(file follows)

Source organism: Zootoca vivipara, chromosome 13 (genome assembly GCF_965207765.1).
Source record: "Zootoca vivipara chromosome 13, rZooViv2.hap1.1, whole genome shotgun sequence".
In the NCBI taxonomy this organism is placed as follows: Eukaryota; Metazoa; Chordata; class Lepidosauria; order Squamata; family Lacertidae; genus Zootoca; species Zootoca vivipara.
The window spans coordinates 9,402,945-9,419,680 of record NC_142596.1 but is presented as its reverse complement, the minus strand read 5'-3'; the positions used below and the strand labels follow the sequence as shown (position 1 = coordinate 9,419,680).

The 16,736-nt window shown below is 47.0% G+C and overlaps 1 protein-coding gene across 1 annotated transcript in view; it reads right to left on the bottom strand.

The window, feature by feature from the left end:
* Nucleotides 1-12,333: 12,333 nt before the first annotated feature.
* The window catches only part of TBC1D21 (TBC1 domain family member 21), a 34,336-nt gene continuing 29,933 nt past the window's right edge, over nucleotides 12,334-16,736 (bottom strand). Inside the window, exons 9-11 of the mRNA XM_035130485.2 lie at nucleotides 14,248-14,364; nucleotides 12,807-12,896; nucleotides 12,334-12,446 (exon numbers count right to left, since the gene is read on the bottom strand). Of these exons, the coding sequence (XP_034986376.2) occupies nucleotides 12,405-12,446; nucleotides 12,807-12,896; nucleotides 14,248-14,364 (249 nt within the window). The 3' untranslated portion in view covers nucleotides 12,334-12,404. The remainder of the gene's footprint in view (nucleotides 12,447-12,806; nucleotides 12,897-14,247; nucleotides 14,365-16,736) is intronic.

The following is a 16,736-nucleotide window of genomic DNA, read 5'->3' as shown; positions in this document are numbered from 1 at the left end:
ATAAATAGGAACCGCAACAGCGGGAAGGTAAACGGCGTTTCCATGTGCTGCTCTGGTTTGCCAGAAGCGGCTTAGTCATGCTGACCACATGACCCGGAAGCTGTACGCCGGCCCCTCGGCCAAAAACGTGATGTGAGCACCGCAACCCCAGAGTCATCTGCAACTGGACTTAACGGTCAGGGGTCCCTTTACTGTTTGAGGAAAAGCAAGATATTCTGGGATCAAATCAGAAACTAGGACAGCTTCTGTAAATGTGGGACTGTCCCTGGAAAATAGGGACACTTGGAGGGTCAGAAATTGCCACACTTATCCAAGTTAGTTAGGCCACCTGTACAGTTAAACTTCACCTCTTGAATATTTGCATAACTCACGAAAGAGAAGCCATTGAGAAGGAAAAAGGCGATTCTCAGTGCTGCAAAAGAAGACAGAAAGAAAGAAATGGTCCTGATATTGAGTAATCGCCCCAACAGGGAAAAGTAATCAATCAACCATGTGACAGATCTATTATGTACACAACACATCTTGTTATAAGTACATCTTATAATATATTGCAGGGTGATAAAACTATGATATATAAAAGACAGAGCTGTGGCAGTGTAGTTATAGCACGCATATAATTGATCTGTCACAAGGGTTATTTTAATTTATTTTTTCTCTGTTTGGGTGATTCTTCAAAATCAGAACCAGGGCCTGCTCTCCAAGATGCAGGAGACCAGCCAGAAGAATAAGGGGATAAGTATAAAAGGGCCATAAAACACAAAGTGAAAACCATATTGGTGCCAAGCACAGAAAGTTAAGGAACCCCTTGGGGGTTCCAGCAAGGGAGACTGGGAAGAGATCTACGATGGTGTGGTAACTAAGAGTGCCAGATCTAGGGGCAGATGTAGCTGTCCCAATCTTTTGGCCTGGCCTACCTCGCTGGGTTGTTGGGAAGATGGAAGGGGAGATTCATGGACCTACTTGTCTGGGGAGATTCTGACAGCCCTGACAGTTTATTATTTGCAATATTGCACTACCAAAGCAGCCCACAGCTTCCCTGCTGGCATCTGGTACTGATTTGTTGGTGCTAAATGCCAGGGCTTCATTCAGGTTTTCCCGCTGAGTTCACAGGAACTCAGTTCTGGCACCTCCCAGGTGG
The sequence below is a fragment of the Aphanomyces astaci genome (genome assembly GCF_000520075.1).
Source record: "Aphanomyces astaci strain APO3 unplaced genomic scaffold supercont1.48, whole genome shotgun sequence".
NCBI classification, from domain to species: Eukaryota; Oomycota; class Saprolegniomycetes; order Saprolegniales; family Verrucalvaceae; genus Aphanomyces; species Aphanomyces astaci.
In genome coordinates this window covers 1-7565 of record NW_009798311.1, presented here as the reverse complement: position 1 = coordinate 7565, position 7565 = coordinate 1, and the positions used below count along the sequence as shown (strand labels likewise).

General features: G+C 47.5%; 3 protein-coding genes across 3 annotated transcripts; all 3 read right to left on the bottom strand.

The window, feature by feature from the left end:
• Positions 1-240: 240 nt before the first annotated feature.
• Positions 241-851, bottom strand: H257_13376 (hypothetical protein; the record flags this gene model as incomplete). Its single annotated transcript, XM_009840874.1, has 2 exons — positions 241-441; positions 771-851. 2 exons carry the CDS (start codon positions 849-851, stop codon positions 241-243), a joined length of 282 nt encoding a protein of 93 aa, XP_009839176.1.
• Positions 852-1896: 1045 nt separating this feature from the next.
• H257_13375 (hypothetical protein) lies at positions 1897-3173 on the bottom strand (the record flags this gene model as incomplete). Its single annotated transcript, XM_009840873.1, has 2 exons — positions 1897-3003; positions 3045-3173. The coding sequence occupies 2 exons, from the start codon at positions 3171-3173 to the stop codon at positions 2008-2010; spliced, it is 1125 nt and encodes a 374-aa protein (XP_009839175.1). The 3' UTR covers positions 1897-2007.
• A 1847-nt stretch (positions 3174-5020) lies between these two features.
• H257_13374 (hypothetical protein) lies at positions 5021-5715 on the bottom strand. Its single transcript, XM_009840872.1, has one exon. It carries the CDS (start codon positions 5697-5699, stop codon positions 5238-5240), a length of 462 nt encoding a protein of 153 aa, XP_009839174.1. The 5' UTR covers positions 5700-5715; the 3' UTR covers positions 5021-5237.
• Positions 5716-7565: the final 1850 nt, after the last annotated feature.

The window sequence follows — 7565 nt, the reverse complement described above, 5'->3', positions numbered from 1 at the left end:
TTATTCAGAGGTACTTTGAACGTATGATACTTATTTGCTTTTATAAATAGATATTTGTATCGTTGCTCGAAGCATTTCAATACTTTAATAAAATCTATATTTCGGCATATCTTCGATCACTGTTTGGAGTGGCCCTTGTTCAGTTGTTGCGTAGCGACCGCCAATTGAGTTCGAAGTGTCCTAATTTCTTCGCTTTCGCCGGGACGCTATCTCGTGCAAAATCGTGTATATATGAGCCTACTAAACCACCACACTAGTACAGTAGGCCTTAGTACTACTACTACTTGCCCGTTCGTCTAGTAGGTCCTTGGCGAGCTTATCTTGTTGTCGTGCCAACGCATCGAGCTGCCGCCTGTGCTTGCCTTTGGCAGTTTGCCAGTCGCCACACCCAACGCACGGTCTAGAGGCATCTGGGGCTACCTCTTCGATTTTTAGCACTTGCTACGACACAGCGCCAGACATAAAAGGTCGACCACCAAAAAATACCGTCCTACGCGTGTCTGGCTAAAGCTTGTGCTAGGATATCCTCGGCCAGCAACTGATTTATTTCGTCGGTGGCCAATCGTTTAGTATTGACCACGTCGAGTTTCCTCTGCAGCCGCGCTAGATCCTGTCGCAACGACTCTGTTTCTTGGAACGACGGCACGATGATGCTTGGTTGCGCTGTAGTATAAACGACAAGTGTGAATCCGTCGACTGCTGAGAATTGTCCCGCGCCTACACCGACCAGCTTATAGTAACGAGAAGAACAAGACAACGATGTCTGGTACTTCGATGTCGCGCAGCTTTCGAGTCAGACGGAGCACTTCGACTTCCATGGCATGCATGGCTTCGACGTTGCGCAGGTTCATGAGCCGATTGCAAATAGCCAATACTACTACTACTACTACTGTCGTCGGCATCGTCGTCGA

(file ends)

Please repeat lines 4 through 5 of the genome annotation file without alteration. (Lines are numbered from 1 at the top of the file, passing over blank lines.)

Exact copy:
The window spans coordinates 9,402,945-9,419,680 of record NC_142596.1 but is presented as its reverse complement, the minus strand read 5'-3'; the positions used below and the strand labels follow the sequence as shown (position 1 = coordinate 9,419,680).

The 16,736-nt window shown below is 47.0% G+C and overlaps 1 protein-coding gene across 1 annotated transcript in view; it reads right to left on the bottom strand.